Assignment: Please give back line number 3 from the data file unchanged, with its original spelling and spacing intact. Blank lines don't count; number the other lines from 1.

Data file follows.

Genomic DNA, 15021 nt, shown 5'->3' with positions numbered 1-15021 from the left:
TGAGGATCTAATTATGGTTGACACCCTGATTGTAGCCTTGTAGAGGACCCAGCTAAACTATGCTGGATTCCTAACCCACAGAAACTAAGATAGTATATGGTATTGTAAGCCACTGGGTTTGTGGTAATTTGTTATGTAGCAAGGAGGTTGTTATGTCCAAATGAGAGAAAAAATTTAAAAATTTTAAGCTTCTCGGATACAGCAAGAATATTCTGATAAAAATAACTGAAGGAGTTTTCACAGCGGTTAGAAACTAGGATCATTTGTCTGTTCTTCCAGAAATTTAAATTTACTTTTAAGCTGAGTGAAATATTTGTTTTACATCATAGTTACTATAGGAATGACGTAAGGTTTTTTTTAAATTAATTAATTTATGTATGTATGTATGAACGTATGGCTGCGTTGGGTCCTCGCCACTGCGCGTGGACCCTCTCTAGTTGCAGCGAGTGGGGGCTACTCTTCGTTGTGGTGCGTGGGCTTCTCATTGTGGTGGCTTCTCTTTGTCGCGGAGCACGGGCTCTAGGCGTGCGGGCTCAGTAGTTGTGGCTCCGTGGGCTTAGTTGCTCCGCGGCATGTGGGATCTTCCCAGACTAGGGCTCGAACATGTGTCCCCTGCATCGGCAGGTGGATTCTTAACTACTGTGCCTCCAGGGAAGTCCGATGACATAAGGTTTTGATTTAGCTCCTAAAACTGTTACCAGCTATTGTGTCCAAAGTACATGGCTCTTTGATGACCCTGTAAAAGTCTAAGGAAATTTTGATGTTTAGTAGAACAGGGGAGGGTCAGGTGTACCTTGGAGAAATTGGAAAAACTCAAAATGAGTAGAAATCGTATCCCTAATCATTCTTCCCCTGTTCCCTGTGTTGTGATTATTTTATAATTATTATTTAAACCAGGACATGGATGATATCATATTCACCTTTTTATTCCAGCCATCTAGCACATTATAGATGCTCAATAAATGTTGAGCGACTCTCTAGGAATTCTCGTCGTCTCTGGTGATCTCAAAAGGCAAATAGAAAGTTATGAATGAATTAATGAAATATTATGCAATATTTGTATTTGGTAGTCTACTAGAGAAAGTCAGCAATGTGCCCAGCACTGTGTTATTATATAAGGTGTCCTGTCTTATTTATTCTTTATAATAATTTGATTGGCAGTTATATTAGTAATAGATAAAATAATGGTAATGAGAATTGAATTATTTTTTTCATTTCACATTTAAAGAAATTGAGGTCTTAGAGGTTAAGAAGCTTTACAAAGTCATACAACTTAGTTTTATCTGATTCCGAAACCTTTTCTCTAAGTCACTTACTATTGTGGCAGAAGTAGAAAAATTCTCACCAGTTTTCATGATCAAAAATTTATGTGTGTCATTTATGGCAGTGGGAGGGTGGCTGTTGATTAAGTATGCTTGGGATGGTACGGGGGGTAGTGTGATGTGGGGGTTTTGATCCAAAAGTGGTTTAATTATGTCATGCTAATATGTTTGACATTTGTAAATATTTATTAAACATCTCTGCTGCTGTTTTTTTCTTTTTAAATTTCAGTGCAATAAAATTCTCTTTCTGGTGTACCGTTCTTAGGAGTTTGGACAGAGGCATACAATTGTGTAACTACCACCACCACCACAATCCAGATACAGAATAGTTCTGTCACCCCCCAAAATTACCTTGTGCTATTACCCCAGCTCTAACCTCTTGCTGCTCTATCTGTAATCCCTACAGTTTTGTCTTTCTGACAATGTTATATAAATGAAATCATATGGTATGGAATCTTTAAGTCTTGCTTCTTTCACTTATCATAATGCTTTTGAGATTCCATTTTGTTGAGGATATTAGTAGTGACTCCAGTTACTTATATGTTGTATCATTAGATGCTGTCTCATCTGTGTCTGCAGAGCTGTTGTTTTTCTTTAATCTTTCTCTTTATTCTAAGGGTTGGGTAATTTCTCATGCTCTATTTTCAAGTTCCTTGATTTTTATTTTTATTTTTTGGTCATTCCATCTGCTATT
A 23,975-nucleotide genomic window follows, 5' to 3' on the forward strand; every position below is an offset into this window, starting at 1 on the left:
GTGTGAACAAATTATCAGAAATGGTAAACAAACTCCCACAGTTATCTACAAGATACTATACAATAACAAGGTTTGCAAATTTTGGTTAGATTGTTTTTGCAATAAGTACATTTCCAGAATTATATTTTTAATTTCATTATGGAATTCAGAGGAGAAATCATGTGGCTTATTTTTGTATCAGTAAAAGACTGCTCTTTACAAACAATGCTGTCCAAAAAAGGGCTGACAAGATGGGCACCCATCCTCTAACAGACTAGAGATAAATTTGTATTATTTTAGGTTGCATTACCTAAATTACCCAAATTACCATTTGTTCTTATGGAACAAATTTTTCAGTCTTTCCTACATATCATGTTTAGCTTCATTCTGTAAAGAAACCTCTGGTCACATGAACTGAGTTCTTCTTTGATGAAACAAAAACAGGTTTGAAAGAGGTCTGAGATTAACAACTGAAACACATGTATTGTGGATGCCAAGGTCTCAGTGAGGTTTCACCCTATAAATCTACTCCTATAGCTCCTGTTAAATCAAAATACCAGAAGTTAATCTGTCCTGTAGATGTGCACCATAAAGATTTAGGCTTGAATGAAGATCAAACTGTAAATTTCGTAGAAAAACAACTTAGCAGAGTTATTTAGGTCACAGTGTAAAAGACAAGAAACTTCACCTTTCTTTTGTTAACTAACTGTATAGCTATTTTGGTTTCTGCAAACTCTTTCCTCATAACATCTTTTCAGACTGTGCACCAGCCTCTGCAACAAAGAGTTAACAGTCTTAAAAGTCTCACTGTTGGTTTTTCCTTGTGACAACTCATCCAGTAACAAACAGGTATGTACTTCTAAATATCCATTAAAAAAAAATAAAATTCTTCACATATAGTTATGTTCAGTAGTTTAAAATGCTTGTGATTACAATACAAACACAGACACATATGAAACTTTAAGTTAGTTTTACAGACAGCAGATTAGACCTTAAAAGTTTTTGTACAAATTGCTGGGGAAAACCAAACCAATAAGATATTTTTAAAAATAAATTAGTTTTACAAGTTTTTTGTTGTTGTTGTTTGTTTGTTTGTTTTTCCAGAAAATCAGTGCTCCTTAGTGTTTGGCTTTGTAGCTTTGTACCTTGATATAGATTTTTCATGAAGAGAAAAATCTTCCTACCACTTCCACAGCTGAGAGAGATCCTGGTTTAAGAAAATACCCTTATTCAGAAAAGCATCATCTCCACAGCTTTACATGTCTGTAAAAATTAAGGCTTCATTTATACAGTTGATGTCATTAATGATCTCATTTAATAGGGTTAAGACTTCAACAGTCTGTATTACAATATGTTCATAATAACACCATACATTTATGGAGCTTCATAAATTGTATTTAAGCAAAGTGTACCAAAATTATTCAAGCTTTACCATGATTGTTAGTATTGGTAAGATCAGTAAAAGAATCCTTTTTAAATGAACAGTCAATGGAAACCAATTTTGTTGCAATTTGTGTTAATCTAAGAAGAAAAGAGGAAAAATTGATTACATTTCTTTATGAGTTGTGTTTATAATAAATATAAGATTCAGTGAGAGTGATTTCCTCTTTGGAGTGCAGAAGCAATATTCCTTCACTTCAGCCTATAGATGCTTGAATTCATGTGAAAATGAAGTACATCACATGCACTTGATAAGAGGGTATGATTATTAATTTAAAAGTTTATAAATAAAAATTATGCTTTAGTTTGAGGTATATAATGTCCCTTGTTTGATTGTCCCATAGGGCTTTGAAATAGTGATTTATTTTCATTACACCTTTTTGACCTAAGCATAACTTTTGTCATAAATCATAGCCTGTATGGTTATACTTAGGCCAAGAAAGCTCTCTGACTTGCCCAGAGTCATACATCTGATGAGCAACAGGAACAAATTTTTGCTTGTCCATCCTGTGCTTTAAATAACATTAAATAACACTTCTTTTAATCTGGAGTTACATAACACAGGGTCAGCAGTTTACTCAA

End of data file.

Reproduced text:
A 23,975-nucleotide genomic window follows, 5' to 3' on the forward strand; every position below is an offset into this window, starting at 1 on the left: